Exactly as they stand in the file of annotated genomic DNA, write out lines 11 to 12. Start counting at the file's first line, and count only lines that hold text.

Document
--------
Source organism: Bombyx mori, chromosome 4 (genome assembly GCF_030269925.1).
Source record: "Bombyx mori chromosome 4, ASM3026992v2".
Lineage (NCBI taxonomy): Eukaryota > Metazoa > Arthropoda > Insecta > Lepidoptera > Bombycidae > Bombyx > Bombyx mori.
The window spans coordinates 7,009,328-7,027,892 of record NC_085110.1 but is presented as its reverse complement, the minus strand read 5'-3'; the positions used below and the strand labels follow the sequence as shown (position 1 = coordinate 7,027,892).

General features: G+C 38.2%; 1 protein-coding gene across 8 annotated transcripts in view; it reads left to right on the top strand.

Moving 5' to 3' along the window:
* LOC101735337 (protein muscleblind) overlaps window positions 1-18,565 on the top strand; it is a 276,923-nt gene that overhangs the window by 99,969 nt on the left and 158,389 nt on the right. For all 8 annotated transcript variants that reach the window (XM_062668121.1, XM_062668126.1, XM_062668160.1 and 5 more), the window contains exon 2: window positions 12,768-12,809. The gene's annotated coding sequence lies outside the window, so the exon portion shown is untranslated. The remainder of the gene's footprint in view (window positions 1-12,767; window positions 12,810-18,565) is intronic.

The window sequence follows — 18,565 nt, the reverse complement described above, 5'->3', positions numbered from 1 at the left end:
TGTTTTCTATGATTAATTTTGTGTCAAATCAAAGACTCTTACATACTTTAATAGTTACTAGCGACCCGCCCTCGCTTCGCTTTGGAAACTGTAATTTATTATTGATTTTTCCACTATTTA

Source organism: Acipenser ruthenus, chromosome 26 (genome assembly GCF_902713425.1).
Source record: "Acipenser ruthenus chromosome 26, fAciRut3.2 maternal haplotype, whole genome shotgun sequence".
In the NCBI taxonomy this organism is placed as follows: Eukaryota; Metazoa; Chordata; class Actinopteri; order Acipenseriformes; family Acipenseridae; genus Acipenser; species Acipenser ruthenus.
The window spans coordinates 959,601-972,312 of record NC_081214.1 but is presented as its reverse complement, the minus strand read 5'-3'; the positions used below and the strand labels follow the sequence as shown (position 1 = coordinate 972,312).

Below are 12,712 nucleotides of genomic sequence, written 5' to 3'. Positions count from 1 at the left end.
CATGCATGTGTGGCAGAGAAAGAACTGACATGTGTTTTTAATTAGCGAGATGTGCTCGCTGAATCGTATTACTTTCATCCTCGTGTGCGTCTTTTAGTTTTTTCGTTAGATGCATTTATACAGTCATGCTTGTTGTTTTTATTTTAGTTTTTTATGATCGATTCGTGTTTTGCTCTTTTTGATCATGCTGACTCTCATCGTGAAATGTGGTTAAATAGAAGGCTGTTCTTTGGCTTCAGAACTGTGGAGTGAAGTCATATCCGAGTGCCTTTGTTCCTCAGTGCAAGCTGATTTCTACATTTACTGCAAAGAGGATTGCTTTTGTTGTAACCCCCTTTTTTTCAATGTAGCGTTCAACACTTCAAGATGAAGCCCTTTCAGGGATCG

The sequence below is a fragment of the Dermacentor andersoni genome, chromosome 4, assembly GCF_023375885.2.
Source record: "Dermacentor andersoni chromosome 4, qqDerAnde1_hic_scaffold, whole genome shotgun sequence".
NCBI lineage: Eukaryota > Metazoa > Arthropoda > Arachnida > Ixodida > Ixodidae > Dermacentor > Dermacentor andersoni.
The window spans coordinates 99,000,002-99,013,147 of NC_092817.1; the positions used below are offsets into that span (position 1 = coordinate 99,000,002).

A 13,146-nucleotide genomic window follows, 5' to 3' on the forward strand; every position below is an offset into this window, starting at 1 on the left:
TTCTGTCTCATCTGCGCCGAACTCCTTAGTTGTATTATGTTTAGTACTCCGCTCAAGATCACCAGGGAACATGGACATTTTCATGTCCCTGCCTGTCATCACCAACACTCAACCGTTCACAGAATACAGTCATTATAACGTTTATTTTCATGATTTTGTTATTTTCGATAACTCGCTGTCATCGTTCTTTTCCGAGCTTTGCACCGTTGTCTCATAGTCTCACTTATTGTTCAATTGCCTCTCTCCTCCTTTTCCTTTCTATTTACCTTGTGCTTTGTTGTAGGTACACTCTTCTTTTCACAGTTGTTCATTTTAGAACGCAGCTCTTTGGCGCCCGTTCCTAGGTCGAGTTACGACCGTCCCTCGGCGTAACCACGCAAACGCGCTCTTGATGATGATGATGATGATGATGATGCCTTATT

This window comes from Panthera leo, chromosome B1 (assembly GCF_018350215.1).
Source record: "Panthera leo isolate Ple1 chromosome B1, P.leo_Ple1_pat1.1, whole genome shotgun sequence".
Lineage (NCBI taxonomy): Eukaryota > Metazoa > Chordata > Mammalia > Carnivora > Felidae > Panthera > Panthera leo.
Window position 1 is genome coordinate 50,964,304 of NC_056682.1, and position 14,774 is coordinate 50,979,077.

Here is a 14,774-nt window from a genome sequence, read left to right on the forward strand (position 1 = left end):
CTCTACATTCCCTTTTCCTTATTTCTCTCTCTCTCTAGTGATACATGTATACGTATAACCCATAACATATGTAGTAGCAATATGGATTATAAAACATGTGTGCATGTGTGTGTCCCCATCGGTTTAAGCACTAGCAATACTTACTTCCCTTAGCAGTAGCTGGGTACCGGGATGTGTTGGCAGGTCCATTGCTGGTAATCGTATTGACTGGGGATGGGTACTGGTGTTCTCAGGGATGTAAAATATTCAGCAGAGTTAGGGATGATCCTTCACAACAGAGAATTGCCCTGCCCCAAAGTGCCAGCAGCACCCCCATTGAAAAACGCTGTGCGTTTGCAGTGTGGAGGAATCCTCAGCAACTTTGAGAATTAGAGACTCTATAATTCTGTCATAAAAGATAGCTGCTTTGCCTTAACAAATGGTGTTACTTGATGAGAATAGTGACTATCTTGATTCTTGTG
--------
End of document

Source record: "Acipenser ruthenus chromosome 26, fAciRut3.2 maternal haplotype, whole genome shotgun sequence".
In the NCBI taxonomy this organism is placed as follows: Eukaryota; Metazoa; Chordata; class Actinopteri; order Acipenseriformes; family Acipenseridae; genus Acipenser; species Acipenser ruthenus.